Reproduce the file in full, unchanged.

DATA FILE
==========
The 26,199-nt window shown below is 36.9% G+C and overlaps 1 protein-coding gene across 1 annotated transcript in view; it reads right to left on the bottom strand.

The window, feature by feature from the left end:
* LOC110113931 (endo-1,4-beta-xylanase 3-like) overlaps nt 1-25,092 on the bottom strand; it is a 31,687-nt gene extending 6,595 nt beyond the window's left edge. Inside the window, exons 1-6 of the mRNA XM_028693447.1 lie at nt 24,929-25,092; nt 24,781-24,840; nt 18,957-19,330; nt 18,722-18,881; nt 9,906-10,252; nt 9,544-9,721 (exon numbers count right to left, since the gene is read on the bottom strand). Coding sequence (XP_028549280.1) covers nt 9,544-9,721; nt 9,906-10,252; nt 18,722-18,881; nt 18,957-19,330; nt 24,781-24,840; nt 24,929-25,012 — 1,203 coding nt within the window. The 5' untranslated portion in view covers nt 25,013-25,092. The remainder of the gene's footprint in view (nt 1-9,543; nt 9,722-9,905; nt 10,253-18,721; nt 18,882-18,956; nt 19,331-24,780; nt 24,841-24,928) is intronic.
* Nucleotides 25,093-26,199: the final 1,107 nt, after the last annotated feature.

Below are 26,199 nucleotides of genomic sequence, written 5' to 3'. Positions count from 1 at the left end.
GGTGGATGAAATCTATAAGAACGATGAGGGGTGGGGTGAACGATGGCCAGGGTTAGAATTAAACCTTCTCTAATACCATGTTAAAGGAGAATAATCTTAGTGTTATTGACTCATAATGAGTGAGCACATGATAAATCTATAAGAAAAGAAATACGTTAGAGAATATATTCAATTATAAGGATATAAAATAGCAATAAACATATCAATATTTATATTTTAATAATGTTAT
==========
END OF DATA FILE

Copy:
The 26,199-nt window shown below is 36.9% G+C and overlaps 1 protein-coding gene across 1 annotated transcript in view; it reads right to left on the bottom strand.

The window, feature by feature from the left end:
* LOC110113931 (endo-1,4-beta-xylanase 3-like) overlaps nt 1-25,092 on the bottom strand; it is a 31,687-nt gene extending 6,595 nt beyond the window's left edge. Inside the window, exons 1-6 of the mRNA XM_028693447.1 lie at nt 24,929-25,092; nt 24,781-24,840; nt 18,957-19,330; nt 18,722-18,881; nt 9,906-10,252; nt 9,544-9,721 (exon numbers count right to left, since the gene is read on the bottom strand). Coding sequence (XP_028549280.1) covers nt 9,544-9,721; nt 9,906-10,252; nt 18,722-18,881; nt 18,957-19,330; nt 24,781-24,840; nt 24,929-25,012 — 1,203 coding nt within the window. The 5' untranslated portion in view covers nt 25,013-25,092. The remainder of the gene's footprint in view (nt 1-9,543; nt 9,722-9,905; nt 10,253-18,721; nt 18,882-18,956; nt 19,331-24,780; nt 24,841-24,928) is intronic.
* Nucleotides 25,093-26,199: the final 1,107 nt, after the last annotated feature.

Below are 26,199 nucleotides of genomic sequence, written 5' to 3'. Positions count from 1 at the left end.
GGTGGATGAAATCTATAAGAACGATGAGGGGTGGGGTGAACGATGGCCAGGGTTAGAATTAAACCTTCTCTAATACCATGTTAAAGGAGAATAATCTTAGTGTTATTGACTCATAATGAGTGAGCACATGATAAATCTATAAGAAAAGAAATACGTTAGAGAATATATTCAATTATAAGGATATAAAATAGCAATAAACATATCAATATTTATATTTTAATAATGTTAT